From Glasgow to Kashmir


Sep 22, 2014

A supporter of the 'Yes' campaign stands outside a polling station during the referendum on Scottish independence in Pitlochry, Scotland, September 18, 2014

A supporter of the 'Yes' campaign stands outside a polling station during the referendum on Scottish independence in Pitlochry, Scotland, September 18, 2014

Photo by Russell Cheyne/Reuters

This commentary originally appeared on Foreign Policy on September 20, 2014.

In Thursday's vote, the people of Scotland did not opt for independence. But they may well have lowered the bar for separatists all around the world — not least among the countless ethnic groups of Asia. The Caledonian contest came down to the very end, with 55 percent eventually voting to remain part of the United Kingdom and 45 percent opting out. Had 193,000 Scots, just one-third the population of Glasgow, voted differently, the result would have been a new country. London had already agreed to honor the referendum's outcome. But, as the Highland bard Robert Burns once wrote, “The best laid schemes o' Mice an' Men, gang aft agley.”

For the world's other would-be separatists, schemes gang agley more aft than nae. Almost every modern nation has some sort of local separatist movement, and the international community views nearly all of them either with indifference or contempt. Merely to be considered a quasi-legitimate candidate for independence, a group generally has to suffer generations of brutality bordering on genocide. Even then, the odds aren't great. Just ask the Kurds.

The vote in Scotland shows what modern-day secessionism should look like. What if an ethnic group didn't have to justify its bid for a separate state through a saga of historical oppression, or seek to achieve it through a violent insurgency? What if the standard for independence were nothing more than the statement: “We want out.” London agreed to take aye for an answer. If this (someday) becomes the global standard, what new states might follow in Asia?

Kashmir. India's only Muslim-majority state has been wracked by deep-seated separatist agitation since the country's independence. When British colonial rule ended in 1947, the Maharajah of the nominally sovereign Jammu and Kashmir refused to join either of the newly created countries of India or Pakistan. Independence was not on offer to rulers of some 562 princely states within the Raj. Each had to affiliate either with Muslim-majority Pakistan or Hindu-majority India, with the choice made largely on the basis of geographical contiguity and population's religious identity.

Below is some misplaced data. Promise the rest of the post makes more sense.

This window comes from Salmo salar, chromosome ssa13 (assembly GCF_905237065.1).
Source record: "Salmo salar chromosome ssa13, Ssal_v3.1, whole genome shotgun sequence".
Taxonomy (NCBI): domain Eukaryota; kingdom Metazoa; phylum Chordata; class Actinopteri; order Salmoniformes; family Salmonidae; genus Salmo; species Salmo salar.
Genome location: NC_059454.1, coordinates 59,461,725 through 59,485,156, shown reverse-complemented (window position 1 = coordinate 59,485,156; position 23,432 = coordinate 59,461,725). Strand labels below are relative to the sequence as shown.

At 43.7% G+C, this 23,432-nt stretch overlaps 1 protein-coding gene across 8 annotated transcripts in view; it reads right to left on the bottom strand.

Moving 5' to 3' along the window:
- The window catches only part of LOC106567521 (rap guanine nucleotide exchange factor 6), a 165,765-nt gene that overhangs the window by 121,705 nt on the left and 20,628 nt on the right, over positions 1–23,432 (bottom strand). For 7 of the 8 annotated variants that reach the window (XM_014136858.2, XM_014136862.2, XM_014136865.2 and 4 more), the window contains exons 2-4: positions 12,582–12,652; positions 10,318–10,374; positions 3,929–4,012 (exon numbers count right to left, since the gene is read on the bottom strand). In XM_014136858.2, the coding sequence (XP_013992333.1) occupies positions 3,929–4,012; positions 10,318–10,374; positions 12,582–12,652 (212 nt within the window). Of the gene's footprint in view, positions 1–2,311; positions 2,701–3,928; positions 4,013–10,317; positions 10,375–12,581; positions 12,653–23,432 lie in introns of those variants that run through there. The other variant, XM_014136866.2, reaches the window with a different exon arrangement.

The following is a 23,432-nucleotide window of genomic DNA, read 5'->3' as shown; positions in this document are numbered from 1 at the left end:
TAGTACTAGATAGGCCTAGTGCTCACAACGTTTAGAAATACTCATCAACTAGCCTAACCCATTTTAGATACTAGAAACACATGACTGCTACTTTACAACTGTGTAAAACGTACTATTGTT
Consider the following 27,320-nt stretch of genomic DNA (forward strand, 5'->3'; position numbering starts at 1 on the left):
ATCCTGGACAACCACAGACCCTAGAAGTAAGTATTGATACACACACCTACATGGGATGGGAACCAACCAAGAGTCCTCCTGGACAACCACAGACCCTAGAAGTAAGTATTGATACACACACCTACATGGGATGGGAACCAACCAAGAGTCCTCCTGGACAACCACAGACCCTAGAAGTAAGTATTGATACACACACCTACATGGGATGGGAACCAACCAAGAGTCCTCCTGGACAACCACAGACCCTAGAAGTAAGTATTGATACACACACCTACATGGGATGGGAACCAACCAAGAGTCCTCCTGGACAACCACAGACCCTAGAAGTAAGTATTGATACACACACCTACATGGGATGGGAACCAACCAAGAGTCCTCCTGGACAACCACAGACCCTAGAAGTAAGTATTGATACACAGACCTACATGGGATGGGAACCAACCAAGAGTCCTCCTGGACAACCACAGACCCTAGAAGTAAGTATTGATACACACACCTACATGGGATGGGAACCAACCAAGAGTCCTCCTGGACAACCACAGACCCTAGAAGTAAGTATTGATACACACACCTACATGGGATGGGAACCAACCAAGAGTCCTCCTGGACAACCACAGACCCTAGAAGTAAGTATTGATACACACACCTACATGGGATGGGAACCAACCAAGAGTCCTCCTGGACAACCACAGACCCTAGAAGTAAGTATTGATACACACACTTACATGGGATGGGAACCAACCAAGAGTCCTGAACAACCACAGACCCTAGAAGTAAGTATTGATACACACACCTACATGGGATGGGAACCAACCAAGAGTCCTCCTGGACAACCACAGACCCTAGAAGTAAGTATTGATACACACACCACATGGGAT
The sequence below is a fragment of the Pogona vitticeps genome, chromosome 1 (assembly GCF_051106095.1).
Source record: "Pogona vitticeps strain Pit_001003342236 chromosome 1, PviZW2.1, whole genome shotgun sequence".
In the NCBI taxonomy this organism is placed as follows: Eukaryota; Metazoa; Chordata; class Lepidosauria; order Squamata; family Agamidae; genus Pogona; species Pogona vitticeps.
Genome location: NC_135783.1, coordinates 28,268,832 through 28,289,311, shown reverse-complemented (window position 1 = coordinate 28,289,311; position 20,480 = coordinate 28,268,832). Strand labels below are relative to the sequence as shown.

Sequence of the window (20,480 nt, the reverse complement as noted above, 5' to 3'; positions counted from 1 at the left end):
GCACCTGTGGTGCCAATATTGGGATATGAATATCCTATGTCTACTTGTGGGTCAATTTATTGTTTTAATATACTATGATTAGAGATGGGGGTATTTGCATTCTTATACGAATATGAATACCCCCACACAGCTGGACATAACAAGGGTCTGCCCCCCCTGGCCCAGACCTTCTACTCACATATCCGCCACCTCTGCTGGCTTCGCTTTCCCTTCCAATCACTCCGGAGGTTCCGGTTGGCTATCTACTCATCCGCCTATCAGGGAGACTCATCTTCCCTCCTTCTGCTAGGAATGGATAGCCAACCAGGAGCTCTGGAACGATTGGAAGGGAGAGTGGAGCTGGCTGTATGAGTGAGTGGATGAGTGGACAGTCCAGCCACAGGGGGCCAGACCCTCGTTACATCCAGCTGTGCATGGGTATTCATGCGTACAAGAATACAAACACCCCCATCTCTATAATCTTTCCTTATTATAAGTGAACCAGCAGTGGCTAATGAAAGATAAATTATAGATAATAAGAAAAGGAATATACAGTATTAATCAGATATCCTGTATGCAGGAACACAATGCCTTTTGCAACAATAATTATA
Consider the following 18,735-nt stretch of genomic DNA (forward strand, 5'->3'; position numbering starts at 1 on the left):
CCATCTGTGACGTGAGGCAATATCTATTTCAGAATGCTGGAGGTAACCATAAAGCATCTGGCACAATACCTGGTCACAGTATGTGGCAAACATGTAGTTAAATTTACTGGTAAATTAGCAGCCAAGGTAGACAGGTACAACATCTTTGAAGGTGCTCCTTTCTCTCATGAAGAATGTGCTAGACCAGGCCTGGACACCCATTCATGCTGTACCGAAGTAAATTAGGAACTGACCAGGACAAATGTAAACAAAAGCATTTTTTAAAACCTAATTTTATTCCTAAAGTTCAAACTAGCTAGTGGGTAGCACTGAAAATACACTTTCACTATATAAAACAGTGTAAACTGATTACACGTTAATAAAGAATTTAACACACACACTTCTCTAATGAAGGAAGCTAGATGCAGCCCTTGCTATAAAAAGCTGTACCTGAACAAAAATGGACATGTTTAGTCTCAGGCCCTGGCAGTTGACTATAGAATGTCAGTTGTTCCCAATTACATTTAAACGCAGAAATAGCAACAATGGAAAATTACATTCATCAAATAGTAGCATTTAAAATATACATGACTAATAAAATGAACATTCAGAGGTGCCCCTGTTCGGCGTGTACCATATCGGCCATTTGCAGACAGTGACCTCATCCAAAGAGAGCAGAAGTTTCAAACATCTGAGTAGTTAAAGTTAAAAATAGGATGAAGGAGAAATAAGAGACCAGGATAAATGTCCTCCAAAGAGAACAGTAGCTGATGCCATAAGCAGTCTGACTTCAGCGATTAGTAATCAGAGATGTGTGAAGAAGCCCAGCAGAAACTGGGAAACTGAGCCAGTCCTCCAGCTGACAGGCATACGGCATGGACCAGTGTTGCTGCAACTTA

For 561 states, the choice was relatively simple. But Kashmir was geographically contiguous with both subcontinental neighbors, governed by a Hindu, and with a religiously mixed population. (Muslims were and remain the overwhelming majority in Kashmir Valley — but not in the narrowly Hindu Jammu or predominantly Buddhist Ladakh.) Maharajah Hari Singh agreed to join India only when faced with a Pakistani invasion, and on condition that the future status of his land would be determined by a plebiscite. But the vote never came, and Kashmir has rested uneasily within India ever since.

Through the 1990s, Kashmir was the site of a ferocious, initially grassroots, insurgency that has since ebbed but never truly ended. But for the past 20 years, most of the fighters have been Pakistani rather than Kashmiri, and the population of the valley has remained more cowed rather than truly reconciled. When monsoon floods ravaged the state capital of Srinagar earlier this month and Delhi was too slow to respond, mobs of Kashmiris, who are Indian citizens, pelted relief caravans with stones rather than accept assistance “from India.”

Tamil Eelam. For a quarter-century, much of Sri Lanka's ethnic Tamil population fought to carve out a separate nation in the country's northeast. In 1983, the Liberation Tigers of Tamil Eelam (LTTE) launched a civil war that raged until the militant group's destruction in 2009 by the Sri Lankan military. The LTTE was among the first terrorist groups to use suicide bombing as a core tactic. Tiger suicide bombers assassinated both Sri Lankan President Ranasinghe Premadasa, in 1993 and then-former Indian Prime Minister Rajiv Gandhi in 1991.

But the LTTE's operations extended far beyond terrorism: The group operated as a de facto government, complete with a capital, ministries, and even a bare-bones navy and air force. After the 2004 Asian tsunami, the LTTE's humanitarian wing provided more effective disaster relief than many international NGOs. Since the group's destruction, much of Sri Lanka's Tamil population has felt disenfranchised by the nation's predominantly ethnic Singhalese — and increasingly autocratic — government.